In the first big-data study combining objective medical and compensation records with demographics, researchers at Washington University in St. Louis and Aarhus University in Denmark discovered once a company switches to a pay-for-performance process, the number of employees using anxiety and depression medication increased by 5.7 percent over an existing base rate of 5.2 percent.
A new study involving two Olin Business School researchers finds that analysts disseminate earnings news by revising share-price targets or stating they expect firms to beat earnings estimates, often tempering such information — even suppressing positive news — to facilitate beatable projections.
A new paper by a team of researchers — including two faculty from Olin Business School at Washington University in St. Louis — shows the practice of dynamic pricing can generate unintended consequences by changing the behavior of customers.
Prepare for a Super Bowl broadcast rife with social-issue and cause advertisements, because that’s what younger generations — read: consumers — want from a Sunday less about football than marketing, says Olin sports marketing expert Patrick Rishe.
Researchers, including a postdoctoral fellow at Olin Business School, have studied where potential relationship problems exist between managers and employees who are close, and how to avoid such pitfalls.
If an event is otherwise highly enjoyable, pausing to take photographs will detract from a person’s engagement and enjoyment … and potentially affect the business visited, according to research by a team that included Olin Business School’s Robyn LeBoeuf.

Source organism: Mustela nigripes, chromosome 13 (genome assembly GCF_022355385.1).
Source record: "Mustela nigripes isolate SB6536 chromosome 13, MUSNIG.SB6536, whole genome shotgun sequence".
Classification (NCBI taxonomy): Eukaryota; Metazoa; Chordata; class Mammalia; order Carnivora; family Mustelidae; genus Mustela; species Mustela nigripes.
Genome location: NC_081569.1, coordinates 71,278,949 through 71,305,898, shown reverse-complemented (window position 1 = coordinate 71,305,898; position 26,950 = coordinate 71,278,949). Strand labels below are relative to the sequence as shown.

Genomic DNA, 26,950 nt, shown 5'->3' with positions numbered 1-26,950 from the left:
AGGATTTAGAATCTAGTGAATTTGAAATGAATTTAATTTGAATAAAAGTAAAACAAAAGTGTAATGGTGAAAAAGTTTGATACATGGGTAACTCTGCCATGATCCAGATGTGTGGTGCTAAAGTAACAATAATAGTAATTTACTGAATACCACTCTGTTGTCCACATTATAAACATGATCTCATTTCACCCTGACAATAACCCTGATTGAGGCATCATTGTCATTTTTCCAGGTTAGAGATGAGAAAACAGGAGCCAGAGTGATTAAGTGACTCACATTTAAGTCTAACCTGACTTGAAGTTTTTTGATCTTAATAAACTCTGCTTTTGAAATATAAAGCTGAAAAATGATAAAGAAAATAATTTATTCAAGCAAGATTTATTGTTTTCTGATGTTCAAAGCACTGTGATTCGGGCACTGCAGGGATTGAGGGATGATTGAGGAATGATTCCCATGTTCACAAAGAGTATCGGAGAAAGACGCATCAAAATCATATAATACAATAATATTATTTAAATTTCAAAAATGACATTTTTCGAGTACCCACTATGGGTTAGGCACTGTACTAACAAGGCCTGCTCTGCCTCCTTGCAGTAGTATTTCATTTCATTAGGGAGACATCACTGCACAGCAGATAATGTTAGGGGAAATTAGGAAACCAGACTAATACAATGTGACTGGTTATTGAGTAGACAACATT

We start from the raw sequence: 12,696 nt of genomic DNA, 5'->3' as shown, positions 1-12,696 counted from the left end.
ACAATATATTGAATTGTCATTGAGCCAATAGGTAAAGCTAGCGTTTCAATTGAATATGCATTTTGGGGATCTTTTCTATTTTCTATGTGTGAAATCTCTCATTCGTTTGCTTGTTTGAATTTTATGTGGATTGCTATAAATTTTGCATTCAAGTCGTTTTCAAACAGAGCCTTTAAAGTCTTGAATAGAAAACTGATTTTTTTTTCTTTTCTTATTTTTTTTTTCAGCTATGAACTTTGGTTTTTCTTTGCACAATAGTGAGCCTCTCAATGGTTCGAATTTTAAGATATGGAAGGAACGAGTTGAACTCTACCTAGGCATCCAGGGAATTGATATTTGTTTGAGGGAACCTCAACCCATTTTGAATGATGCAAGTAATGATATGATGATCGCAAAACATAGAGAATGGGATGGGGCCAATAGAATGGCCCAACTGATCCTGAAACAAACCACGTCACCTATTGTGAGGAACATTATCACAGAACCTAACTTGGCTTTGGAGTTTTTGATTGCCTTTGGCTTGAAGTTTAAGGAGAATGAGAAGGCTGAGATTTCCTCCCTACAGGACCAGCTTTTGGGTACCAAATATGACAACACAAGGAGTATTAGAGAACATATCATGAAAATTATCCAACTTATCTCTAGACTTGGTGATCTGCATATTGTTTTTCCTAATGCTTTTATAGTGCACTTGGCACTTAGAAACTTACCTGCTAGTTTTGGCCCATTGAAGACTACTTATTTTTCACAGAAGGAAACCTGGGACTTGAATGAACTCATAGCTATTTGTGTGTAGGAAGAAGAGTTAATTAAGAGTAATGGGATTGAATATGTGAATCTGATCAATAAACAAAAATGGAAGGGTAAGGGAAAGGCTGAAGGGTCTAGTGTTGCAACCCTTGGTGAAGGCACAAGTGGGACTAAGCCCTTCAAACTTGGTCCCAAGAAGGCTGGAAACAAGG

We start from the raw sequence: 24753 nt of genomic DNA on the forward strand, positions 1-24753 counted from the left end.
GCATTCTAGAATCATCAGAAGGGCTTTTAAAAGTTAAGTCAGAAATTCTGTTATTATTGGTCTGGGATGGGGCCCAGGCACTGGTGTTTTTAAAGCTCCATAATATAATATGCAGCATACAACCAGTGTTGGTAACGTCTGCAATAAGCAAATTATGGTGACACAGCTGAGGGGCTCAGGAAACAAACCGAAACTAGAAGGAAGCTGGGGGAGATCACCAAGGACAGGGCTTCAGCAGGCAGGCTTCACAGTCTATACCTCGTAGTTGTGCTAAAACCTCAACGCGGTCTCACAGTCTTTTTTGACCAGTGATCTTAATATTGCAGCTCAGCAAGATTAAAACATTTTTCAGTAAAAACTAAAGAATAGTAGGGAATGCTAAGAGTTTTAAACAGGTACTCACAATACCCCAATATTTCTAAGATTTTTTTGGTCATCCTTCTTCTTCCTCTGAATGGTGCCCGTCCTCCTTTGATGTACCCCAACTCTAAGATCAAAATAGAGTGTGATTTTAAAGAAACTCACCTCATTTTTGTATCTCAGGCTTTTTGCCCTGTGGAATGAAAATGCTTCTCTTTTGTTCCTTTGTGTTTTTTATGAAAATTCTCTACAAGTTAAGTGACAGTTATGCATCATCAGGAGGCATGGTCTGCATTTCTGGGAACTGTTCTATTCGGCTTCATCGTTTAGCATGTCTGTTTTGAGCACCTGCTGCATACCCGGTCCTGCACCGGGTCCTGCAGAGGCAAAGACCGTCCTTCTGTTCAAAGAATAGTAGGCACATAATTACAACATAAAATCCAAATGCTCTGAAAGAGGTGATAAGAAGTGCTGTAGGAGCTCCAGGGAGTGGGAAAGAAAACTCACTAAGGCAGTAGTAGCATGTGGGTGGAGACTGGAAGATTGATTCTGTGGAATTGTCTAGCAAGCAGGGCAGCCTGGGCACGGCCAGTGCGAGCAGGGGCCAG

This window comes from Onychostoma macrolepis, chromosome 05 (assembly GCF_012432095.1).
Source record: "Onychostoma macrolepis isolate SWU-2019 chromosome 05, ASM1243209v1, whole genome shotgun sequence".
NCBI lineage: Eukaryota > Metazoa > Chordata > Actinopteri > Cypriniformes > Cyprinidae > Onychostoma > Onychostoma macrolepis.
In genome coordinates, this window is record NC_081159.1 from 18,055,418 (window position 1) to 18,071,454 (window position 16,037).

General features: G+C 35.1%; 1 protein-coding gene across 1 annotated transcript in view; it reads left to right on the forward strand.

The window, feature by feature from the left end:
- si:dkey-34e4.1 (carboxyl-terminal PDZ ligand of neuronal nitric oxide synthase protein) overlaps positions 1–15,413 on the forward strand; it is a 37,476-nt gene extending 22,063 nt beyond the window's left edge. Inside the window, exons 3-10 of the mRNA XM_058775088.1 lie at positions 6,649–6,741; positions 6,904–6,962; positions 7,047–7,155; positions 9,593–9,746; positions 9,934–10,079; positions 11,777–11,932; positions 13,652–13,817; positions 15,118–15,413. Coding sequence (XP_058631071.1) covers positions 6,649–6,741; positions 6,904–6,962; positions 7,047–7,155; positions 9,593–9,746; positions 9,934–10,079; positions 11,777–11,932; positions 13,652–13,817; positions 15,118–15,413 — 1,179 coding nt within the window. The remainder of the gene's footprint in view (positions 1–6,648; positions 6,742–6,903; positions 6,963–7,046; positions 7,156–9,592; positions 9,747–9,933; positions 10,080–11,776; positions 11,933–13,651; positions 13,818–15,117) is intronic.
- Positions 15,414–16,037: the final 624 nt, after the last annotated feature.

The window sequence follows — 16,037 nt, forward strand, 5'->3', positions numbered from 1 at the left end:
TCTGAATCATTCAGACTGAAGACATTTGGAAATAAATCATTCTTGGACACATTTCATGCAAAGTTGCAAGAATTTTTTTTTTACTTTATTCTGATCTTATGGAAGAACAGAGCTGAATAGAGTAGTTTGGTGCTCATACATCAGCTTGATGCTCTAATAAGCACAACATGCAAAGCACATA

Working with budding local tech companies can be good for researchers, good for startups and good for the local economy — even if, in the end, the researcher decides to head back to the lab. Here’s the story of what one PhD student is learning about his options.
New research from Olin Business School on crowdfunding websites discovers that projects actually raise money faster just before they reach their funding goal.
The issue of ever-changing health care, particularly drug discovery, care delivery and introducing new technologies, will be the topic of a morning-long symposium Jan. 23 at Washington University in St. Louis’ Olin Business School as part of the David R. Calhoun Lectureship.
When 800,000 government employees eventually return to work after a shutdown that started Dec. 22, expect them to work less efficiently — or, at minimum, feel less engaged and far less respected, says an expert in government leadership and organizational strategy at Olin Business School.